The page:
Sunday, September 13, 2009

The Staircase at Loretto Chapel

Here is a story, set in Santa Fe, New Mexico, which I believe:

Two mysteries surround the spiral staircase in the Loretto Chapel: the identity of its builder and the physics of its construction.

When the Loretto Chapel was completed in 1878, there was no way to access the choir loft twenty-two feet above. Carpenters were called in to address the problem, but they all concluded access to the loft would have to be via ladder as a staircase would interfere with the interior space of the small Chapel.

Legend says that to find a solution to the seating problem, the Sisters of the Chapel made a novena to St. Joseph, the patron saint of carpenters. On the ninth and final day of prayer, a man appeared at the Chapel with a donkey and a toolbox looking for work. Months later, the elegant circular staircase was completed, and the carpenter disappeared without pay or thanks. After searching for the man (an ad even ran in the local newspaper) and finding no trace of him, some concluded that he was St. Joseph himself, having come in answer to the sisters' prayers.

The stairway's carpenter, whoever he was, built a magnificent structure. The design was innovative for the time and some of the design considerations still perplex experts today.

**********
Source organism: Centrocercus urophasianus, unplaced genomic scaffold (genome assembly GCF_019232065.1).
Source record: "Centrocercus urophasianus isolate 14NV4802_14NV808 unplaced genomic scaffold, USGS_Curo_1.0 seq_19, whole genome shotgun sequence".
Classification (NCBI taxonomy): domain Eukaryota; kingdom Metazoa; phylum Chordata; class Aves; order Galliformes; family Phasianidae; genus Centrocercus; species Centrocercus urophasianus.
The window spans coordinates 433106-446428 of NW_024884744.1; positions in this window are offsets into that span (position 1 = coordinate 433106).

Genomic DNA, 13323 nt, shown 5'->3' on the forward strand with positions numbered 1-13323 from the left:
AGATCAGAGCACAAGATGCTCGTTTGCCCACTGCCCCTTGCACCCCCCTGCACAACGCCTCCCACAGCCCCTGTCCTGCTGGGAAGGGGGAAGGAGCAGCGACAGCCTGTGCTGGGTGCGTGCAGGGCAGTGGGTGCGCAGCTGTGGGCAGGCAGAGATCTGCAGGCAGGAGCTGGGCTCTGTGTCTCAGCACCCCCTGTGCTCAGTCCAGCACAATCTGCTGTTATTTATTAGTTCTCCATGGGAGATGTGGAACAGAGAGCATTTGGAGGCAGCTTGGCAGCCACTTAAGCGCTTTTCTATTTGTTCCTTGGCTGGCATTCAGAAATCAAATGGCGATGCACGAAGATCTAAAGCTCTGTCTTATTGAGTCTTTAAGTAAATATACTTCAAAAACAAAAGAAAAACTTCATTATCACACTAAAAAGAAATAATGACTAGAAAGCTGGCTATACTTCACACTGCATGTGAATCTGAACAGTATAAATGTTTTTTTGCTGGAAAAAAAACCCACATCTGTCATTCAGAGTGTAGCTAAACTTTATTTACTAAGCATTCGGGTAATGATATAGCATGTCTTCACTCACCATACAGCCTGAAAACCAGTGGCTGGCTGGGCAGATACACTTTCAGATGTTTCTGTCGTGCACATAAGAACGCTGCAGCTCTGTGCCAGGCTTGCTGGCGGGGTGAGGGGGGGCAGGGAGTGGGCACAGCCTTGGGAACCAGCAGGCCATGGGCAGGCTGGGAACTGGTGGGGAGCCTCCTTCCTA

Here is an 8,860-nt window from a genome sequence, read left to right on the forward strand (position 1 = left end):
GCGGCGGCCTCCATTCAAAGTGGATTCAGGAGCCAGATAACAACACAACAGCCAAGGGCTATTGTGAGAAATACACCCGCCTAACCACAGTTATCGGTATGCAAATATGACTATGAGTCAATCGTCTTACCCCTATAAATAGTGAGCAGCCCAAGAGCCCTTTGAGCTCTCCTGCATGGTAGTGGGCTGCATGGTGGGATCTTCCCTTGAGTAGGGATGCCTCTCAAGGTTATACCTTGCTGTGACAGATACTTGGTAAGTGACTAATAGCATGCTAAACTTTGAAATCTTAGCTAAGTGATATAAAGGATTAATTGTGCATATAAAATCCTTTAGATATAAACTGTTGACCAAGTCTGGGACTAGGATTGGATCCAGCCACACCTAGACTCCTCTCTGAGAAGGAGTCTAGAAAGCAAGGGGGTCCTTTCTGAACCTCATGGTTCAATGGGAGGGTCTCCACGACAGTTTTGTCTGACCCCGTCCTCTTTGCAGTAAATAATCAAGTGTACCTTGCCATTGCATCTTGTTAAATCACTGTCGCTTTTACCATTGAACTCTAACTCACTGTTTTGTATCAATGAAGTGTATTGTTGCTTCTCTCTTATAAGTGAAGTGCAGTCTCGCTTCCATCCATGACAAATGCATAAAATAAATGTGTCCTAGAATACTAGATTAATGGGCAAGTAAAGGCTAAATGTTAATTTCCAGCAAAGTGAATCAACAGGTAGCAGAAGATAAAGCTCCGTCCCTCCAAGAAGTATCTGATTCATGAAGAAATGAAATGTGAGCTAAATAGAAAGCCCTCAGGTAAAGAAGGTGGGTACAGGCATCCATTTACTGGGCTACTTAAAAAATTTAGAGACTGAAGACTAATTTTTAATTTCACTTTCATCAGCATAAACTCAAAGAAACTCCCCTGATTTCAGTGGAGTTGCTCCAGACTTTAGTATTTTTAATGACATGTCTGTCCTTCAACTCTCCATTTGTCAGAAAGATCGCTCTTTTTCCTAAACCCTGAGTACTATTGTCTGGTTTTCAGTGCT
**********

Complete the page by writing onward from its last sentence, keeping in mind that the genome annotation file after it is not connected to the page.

Why do I believe this story? Because whenever our work has appeared beyond our strength and impossible to complete, someone has appeared to help us make it possible.

I don’t know whether this is providence in action, saints wondering the world, karma, or just the eternal luck of the Irish. I do know that if we work for what is right and do our very best that somehow the people necessary to see that the work gets done will be there.

I also know, unfortunately, that our angels seldom stay a moment longer than absolutely necessary, and that neither prays nor solicitations can call them back to us again, no matter how badly we miss them.

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